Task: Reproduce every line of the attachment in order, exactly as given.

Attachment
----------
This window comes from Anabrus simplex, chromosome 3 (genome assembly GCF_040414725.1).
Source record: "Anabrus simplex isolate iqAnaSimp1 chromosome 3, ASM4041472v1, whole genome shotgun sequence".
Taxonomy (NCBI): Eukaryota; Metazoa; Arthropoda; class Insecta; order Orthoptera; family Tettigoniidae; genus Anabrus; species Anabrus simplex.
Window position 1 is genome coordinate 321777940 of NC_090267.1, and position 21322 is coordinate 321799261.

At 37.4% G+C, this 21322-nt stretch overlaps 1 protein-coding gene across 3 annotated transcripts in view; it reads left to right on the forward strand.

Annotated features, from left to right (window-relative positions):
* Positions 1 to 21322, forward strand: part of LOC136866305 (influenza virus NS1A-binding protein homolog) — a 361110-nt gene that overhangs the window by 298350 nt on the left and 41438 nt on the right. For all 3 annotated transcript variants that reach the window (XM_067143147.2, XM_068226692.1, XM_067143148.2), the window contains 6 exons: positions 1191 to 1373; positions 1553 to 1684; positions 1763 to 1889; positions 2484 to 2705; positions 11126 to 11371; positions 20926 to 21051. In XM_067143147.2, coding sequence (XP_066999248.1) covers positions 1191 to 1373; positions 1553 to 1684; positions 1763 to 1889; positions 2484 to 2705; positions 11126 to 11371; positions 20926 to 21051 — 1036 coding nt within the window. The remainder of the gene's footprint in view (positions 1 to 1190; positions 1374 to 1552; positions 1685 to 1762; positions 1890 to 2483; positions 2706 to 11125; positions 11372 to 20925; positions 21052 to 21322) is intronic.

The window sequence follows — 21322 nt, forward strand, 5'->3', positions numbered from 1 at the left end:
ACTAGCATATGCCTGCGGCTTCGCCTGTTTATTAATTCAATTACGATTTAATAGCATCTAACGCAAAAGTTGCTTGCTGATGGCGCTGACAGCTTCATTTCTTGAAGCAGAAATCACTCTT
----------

This window comes from Anabrus simplex, chromosome 3 (genome assembly GCF_040414725.1).
Source record: "Anabrus simplex isolate iqAnaSimp1 chromosome 3, ASM4041472v1, whole genome shotgun sequence".
Taxonomy (NCBI): Eukaryota; Metazoa; Arthropoda; class Insecta; order Orthoptera; family Tettigoniidae; genus Anabrus; species Anabrus simplex.
Window position 1 is genome coordinate 321777940 of NC_090267.1, and position 21322 is coordinate 321799261.

At 37.4% G+C, this 21322-nt stretch overlaps 1 protein-coding gene across 3 annotated transcripts in view; it reads left to right on the forward strand.

Annotated features, from left to right (window-relative positions):
* Positions 1 to 21322, forward strand: part of LOC136866305 (influenza virus NS1A-binding protein homolog) — a 361110-nt gene that overhangs the window by 298350 nt on the left and 41438 nt on the right. For all 3 annotated transcript variants that reach the window (XM_067143147.2, XM_068226692.1, XM_067143148.2), the window contains 6 exons: positions 1191 to 1373; positions 1553 to 1684; positions 1763 to 1889; positions 2484 to 2705; positions 11126 to 11371; positions 20926 to 21051. In XM_067143147.2, coding sequence (XP_066999248.1) covers positions 1191 to 1373; positions 1553 to 1684; positions 1763 to 1889; positions 2484 to 2705; positions 11126 to 11371; positions 20926 to 21051 — 1036 coding nt within the window. The remainder of the gene's footprint in view (positions 1 to 1190; positions 1374 to 1552; positions 1685 to 1762; positions 1890 to 2483; positions 2706 to 11125; positions 11372 to 20925; positions 21052 to 21322) is intronic.

The window sequence follows — 21322 nt, forward strand, 5'->3', positions numbered from 1 at the left end:
ACTAGCATATGCCTGCGGCTTCGCCTGTTTATTAATTCAATTACGATTTAATAGCATCTAACGCAAAAGTTGCTTGCTGATGGCGCTGACAGCTTCATTTCTTGAAGCAGAAATCACTCTT